A woman who underwent brain surgery for a host of medical complaints got far more than she bargained for when doctors pulled an eight-centimetre-long live worm from her brain.
The patient, a 64-year-old woman from New South Wales in Australia, was admitted to a Canberra hospital in January 2021 with complaints of weeks-long diarrhea and stomach pain, fever, night sweats and a dry cough that wouldn’t go away. A year later, she began to feel forgetful and increasingly depressed.
Concerned, doctors sent her for an MRI brain scan and the results found abnormalities that would require surgery.
“But the neurosurgeon certainly didn’t go in there thinking they would find a wriggling worm,” Dr. Sanjaya Senanayake, an infectious disease specialist and a colleague of the performing neurosurgeon, Dr. Hari Priya Bandi, told The Guardian.
“Neurosurgeons regularly deal with infections in the brain, but this was a once-in-a-career finding. No one was expecting to find that.”
The findings of the case are published in the September edition of the Emerging Infectious Diseases journal and the authors say the wriggling worm likely came after the woman unknowingly ingested the eggs of a parasitic roundworm often found in pythons in the area.
“The patient in this case resided near a lake area inhabited by carpet pythons. Despite no direct snake contact, she often collected native vegetation, warrigal greens, from around the lake to use in cooking,” the study reports. “We hypothesized that she inadvertently consumed (the) eggs either directly from the vegetation or indirectly by contamination of her hands or kitchen equipment.”
This case marks the first time the roundworm, Ophidascaris robertsi, has been documented in a human.
Senanayake told The Guardian, however, that removing the worm from the woman’s brain was just the first step — she also underwent other treatments, including medications, to ensure any other larvae that might have infiltrated her body were killed off.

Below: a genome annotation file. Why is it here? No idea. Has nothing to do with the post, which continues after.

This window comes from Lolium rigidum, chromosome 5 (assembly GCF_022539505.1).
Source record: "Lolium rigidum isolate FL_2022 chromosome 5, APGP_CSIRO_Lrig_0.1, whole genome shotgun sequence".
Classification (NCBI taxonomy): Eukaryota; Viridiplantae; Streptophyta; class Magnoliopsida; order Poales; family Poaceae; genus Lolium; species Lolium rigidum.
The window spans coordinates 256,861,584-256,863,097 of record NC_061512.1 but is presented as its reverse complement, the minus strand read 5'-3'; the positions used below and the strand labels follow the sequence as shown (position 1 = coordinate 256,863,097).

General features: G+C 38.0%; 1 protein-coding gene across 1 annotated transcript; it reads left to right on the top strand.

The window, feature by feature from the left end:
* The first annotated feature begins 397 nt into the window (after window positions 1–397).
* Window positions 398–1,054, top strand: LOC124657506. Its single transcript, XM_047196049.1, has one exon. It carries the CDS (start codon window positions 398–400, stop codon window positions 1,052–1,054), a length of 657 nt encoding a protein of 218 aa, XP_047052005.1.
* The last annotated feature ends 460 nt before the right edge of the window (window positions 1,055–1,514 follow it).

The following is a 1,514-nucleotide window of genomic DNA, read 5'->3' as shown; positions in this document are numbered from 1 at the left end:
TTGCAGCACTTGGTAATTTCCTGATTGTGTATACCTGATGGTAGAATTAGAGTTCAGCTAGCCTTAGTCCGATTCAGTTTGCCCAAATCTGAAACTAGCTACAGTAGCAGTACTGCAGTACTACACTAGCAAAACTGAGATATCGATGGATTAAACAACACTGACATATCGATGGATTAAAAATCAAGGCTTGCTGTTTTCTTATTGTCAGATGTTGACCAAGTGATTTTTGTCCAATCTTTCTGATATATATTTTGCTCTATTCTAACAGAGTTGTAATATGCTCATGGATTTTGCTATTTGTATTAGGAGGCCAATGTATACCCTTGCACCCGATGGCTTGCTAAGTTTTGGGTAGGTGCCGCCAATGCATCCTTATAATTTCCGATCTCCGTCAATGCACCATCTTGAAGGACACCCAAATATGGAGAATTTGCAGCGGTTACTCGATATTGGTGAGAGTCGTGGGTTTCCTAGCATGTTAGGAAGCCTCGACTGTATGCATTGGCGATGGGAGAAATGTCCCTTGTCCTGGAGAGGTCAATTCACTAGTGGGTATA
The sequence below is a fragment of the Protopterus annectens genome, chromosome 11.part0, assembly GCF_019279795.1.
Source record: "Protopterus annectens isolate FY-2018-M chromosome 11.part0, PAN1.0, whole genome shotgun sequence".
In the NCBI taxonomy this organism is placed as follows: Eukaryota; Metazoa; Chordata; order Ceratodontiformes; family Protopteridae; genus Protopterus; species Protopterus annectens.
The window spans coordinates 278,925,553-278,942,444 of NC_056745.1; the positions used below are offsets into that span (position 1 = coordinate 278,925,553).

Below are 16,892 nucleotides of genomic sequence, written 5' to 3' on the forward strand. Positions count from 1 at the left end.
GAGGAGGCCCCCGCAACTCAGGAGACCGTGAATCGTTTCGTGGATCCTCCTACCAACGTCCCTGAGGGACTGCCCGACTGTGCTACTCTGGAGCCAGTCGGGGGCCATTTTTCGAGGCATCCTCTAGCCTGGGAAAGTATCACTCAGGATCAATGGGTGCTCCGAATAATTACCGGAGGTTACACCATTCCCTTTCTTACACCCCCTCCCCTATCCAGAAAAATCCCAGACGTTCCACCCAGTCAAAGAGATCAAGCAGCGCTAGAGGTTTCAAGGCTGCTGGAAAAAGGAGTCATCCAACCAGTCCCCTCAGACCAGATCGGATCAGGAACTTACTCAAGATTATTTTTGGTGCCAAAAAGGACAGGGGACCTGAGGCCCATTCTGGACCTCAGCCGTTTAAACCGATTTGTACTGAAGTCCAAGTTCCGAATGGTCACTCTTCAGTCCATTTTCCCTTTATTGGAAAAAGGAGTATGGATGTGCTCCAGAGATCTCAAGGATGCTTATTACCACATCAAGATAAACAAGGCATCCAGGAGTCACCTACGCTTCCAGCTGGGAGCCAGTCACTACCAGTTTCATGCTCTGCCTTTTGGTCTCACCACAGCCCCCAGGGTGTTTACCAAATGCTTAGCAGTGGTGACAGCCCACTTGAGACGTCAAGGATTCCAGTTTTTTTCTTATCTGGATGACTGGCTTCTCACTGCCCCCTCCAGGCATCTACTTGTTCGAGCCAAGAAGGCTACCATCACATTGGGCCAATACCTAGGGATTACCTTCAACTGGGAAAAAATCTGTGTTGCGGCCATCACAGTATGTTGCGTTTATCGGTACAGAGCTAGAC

“That poor patient, she was so courageous and wonderful,” Senanayake said. “You don’t want to be the first patient in the world with a roundworm found in pythons and we really take our hats off to her. She’s been wonderful.”
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This first-of-its-kind case highlights how zoonotic diseases, once found only in wild animals, are increasingly finding their way into human populations.
“Of the emerging infections globally, about 75 per cent are zoonotic, meaning there has been transmission from the animal world to the human world. This includes coronaviruses,” Senanayake said.
He was quick to point out that it is not possible for an Ophidascaris infection to be transmitted between people, “so this patient’s case won’t cause a pandemic like COVID-19 or Ebola.”
“To our knowledge, this is also the first case to involve the brain of any mammalian species, human or otherwise,” he told Australian National University (ANU).
“Normally the larvae from the roundworm are found in small mammals and marsupials, which are eaten by the python, allowing the life cycle to complete itself in the snake.”
ANU associate professor Karina Kennedy said it’s important to practice food safety, particularly when gardening or foraging for food.
“People who garden or forage for food should wash their hands after gardening and touching foraged products. Any food used for salads or cooking should also be thoroughly washed, and kitchen surfaces and cutting boards, wiped down and cleaned after use,” she said.
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